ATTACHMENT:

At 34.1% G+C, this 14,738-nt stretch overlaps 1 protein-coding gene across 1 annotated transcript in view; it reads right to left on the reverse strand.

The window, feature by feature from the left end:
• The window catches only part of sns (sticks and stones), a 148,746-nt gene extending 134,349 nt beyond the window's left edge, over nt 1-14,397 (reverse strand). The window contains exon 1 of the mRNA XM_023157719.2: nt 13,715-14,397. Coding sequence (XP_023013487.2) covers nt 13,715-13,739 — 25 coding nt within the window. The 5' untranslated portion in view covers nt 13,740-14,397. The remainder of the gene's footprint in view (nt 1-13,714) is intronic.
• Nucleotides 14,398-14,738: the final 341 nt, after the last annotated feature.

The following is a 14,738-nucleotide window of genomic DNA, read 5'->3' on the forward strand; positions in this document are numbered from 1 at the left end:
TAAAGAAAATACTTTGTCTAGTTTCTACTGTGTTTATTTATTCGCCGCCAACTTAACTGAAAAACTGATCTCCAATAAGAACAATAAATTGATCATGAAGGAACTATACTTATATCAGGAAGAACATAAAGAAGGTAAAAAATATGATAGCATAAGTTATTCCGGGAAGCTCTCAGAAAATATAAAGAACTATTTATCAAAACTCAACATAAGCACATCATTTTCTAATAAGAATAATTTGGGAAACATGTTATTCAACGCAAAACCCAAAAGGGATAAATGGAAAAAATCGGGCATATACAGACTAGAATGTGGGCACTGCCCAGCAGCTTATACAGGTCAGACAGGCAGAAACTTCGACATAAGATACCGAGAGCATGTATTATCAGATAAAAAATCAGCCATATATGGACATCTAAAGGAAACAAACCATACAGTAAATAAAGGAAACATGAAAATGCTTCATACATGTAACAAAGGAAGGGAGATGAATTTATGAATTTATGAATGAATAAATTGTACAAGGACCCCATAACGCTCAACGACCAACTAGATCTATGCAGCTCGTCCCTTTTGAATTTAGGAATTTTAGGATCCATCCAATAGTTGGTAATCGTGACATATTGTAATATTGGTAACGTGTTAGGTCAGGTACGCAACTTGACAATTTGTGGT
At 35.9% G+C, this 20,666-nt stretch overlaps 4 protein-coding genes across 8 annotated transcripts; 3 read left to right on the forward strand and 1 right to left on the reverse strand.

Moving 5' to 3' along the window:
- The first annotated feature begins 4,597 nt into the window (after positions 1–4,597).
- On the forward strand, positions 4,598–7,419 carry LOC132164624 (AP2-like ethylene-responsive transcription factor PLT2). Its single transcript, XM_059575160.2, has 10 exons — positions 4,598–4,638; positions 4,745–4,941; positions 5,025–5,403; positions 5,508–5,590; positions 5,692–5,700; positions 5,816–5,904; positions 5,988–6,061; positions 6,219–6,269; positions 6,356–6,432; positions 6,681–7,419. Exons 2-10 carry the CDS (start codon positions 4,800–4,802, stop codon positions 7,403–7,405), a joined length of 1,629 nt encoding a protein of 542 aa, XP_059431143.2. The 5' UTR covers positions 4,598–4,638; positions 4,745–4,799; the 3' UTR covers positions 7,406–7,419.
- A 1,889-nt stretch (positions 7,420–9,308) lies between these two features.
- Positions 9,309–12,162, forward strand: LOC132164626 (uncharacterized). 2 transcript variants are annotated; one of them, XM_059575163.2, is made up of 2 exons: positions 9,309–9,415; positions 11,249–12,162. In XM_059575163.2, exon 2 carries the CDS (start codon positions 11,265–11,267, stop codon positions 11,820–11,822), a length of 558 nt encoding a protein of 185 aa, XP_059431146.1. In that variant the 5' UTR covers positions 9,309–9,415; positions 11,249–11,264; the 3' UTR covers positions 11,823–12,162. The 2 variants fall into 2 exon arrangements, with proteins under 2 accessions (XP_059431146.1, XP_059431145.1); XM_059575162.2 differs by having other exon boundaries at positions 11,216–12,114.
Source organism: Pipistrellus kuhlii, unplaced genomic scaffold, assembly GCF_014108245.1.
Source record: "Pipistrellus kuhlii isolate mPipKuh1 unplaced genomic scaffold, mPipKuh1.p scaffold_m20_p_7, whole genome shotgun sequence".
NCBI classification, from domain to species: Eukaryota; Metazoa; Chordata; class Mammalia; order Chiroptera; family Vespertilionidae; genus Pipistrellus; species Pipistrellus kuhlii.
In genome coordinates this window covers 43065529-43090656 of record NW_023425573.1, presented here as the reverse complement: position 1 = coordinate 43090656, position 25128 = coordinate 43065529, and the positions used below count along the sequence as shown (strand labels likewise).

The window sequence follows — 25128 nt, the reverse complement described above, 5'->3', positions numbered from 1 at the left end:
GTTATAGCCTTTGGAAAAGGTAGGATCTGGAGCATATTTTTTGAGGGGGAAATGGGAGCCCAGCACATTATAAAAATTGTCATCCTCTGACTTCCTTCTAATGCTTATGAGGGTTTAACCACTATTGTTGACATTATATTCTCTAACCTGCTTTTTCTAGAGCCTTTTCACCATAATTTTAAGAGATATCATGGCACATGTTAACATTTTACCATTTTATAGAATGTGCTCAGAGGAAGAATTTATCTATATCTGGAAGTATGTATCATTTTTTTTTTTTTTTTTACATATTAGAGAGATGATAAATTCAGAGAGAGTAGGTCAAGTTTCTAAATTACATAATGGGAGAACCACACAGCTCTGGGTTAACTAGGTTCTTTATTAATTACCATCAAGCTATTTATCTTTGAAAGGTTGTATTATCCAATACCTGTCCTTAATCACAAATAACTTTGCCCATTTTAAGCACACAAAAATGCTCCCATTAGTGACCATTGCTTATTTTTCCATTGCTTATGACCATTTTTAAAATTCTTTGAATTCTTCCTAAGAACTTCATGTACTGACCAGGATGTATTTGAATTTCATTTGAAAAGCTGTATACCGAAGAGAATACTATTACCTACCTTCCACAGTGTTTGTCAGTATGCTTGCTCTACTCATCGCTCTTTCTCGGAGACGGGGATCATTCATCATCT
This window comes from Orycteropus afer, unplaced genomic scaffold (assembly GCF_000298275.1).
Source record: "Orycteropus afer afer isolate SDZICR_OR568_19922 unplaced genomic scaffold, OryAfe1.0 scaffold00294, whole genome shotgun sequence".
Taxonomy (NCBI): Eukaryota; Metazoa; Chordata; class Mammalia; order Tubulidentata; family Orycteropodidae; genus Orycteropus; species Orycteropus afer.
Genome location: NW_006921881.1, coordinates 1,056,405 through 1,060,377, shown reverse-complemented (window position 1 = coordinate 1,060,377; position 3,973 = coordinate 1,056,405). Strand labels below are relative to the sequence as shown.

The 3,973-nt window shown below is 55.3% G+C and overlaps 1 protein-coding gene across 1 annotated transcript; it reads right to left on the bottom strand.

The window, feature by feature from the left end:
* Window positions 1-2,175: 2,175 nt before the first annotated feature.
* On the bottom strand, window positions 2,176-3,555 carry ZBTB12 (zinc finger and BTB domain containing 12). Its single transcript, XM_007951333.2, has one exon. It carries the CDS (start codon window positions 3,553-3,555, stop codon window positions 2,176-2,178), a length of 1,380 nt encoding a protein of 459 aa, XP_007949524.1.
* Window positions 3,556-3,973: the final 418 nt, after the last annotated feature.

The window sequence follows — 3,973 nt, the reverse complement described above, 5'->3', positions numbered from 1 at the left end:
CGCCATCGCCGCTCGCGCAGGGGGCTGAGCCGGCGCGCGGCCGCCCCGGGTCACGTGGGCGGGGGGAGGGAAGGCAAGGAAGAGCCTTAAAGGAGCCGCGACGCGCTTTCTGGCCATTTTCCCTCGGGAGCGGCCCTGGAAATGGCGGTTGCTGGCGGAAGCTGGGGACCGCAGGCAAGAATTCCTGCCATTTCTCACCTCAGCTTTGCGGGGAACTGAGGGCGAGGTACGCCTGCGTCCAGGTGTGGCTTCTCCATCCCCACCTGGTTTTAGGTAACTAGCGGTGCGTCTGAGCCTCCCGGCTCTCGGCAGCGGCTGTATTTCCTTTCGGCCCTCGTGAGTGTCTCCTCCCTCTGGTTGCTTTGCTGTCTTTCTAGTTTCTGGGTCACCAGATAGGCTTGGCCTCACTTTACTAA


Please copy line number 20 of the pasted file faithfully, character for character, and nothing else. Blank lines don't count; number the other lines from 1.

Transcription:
Source record: "Orycteropus afer afer isolate SDZICR_OR568_19922 unplaced genomic scaffold, OryAfe1.0 scaffold00294, whole genome shotgun sequence".